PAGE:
The ideal pair of rock climbing shoes can make the difference between success and failure. Some are more advanced than others but the biggest factor in determining whether or not a particular shoe will work for you is fit. They shouldn't be painfully tight, more snug and firm all over with no baggy points. Air space at the back should be minimised for secure heel-hooking, and the front of the foot shouldn't roll around in the toe box. If you order any kind of shoes from us and they don't fit perfectly, return them unused straight away for a refund or exchange. Normal terms and conditions apply but we understand that getting the size right is crucial.
5.10 Anasazi Moccasym Climbing Shoes 1020
La Sportiva Usa Men's Miura Climbing Shoes 971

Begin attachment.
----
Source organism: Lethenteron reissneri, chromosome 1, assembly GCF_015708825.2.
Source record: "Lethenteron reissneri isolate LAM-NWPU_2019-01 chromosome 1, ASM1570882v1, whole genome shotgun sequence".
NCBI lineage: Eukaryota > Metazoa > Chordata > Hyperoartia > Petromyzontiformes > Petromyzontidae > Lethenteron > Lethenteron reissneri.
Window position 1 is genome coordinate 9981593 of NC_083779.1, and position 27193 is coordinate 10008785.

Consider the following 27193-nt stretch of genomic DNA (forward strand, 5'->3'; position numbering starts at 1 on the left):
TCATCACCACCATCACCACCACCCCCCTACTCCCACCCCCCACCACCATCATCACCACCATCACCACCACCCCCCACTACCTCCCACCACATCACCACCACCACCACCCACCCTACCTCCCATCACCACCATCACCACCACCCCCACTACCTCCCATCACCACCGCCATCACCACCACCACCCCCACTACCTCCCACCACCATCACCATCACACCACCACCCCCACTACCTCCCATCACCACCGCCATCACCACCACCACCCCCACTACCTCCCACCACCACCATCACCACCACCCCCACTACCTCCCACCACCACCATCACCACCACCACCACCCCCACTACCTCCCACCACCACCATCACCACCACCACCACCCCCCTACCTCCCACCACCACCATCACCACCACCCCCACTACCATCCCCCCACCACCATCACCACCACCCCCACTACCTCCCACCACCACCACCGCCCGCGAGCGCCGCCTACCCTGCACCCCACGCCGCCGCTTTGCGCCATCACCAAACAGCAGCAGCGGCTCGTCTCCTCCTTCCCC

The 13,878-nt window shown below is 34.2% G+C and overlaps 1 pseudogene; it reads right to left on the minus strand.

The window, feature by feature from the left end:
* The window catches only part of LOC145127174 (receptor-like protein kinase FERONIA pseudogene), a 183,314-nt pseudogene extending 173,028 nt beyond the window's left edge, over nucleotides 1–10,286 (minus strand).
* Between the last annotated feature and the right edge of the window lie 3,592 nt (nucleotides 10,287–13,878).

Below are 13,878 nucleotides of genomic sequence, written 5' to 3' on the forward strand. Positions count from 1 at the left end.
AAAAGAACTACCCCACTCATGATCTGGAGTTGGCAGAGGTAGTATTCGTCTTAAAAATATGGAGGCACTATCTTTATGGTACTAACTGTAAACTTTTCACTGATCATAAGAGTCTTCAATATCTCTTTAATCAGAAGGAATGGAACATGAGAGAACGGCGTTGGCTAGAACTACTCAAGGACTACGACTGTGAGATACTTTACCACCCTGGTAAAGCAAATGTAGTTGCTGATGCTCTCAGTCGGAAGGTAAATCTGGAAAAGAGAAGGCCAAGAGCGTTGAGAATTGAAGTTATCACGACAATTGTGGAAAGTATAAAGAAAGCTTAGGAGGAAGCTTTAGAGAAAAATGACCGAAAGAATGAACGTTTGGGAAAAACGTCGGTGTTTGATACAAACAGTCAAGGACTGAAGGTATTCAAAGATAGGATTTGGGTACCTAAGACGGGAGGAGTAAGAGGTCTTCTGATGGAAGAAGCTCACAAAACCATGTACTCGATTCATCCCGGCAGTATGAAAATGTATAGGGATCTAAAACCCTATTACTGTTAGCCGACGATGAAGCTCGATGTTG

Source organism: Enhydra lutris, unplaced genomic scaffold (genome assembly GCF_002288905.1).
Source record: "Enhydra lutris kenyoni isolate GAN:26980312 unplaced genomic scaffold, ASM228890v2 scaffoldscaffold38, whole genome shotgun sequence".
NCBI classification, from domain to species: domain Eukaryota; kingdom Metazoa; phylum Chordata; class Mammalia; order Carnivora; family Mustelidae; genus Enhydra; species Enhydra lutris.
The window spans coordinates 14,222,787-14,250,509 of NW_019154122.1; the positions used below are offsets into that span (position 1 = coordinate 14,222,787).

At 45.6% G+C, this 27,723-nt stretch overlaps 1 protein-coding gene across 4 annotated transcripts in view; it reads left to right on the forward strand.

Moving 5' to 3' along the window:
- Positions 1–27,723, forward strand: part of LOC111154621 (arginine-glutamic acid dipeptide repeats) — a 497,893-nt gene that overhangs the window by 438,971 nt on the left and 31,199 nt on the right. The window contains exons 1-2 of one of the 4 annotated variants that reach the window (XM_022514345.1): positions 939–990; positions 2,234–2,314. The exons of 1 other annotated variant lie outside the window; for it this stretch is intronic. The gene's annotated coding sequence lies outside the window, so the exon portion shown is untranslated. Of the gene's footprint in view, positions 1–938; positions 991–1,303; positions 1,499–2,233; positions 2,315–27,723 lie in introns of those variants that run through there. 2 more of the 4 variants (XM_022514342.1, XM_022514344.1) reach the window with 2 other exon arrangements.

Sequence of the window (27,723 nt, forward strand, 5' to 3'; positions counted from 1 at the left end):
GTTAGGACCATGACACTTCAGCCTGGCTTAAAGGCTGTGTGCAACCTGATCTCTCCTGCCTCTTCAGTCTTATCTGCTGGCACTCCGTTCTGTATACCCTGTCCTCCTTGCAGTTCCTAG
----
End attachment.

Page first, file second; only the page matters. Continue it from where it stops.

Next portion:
Salewa Men's Firetail EVO GTX Shoes 63312
La Sportiva Usa Mythos Womens Climbing Shoes LASPO234
Lowa Boots Falco VCR Climbing Shoe 4301006040
Adidas Men's Terrex Solo Shoes M22244
La Sportiva Usa Futura Climbing Shoe 10E
Lowa Boots Falco Lace Climbing Shoe 4301100740
La Sportiva Usa Mens Mythos Climbing Shoe 230
A first pair of rock shoes should be fairly flat and comfortable. Beginner shoes will also have more support than some of the more advanced models so they'll help prevent foot pain and ankle problems. When you start climbing harder, it might be time to adopt a shoe with a more radical shape. Sharply downturned toes help deliver power where serious climbers need it most. Climbing shoe rubber comes in different varieties, ranging from stiff and solid to soft and sticky. The best choice depends on your climbing style and what your local rock is like. Hard rubbers are great for getting purchase on tiny edges, but if you'll be climbing granite and relying on friction a softer rubber is best. Soft rubber does wear out fast though, especially on beginner feet. Take a look at the individual product descriptions for the details on each shoe.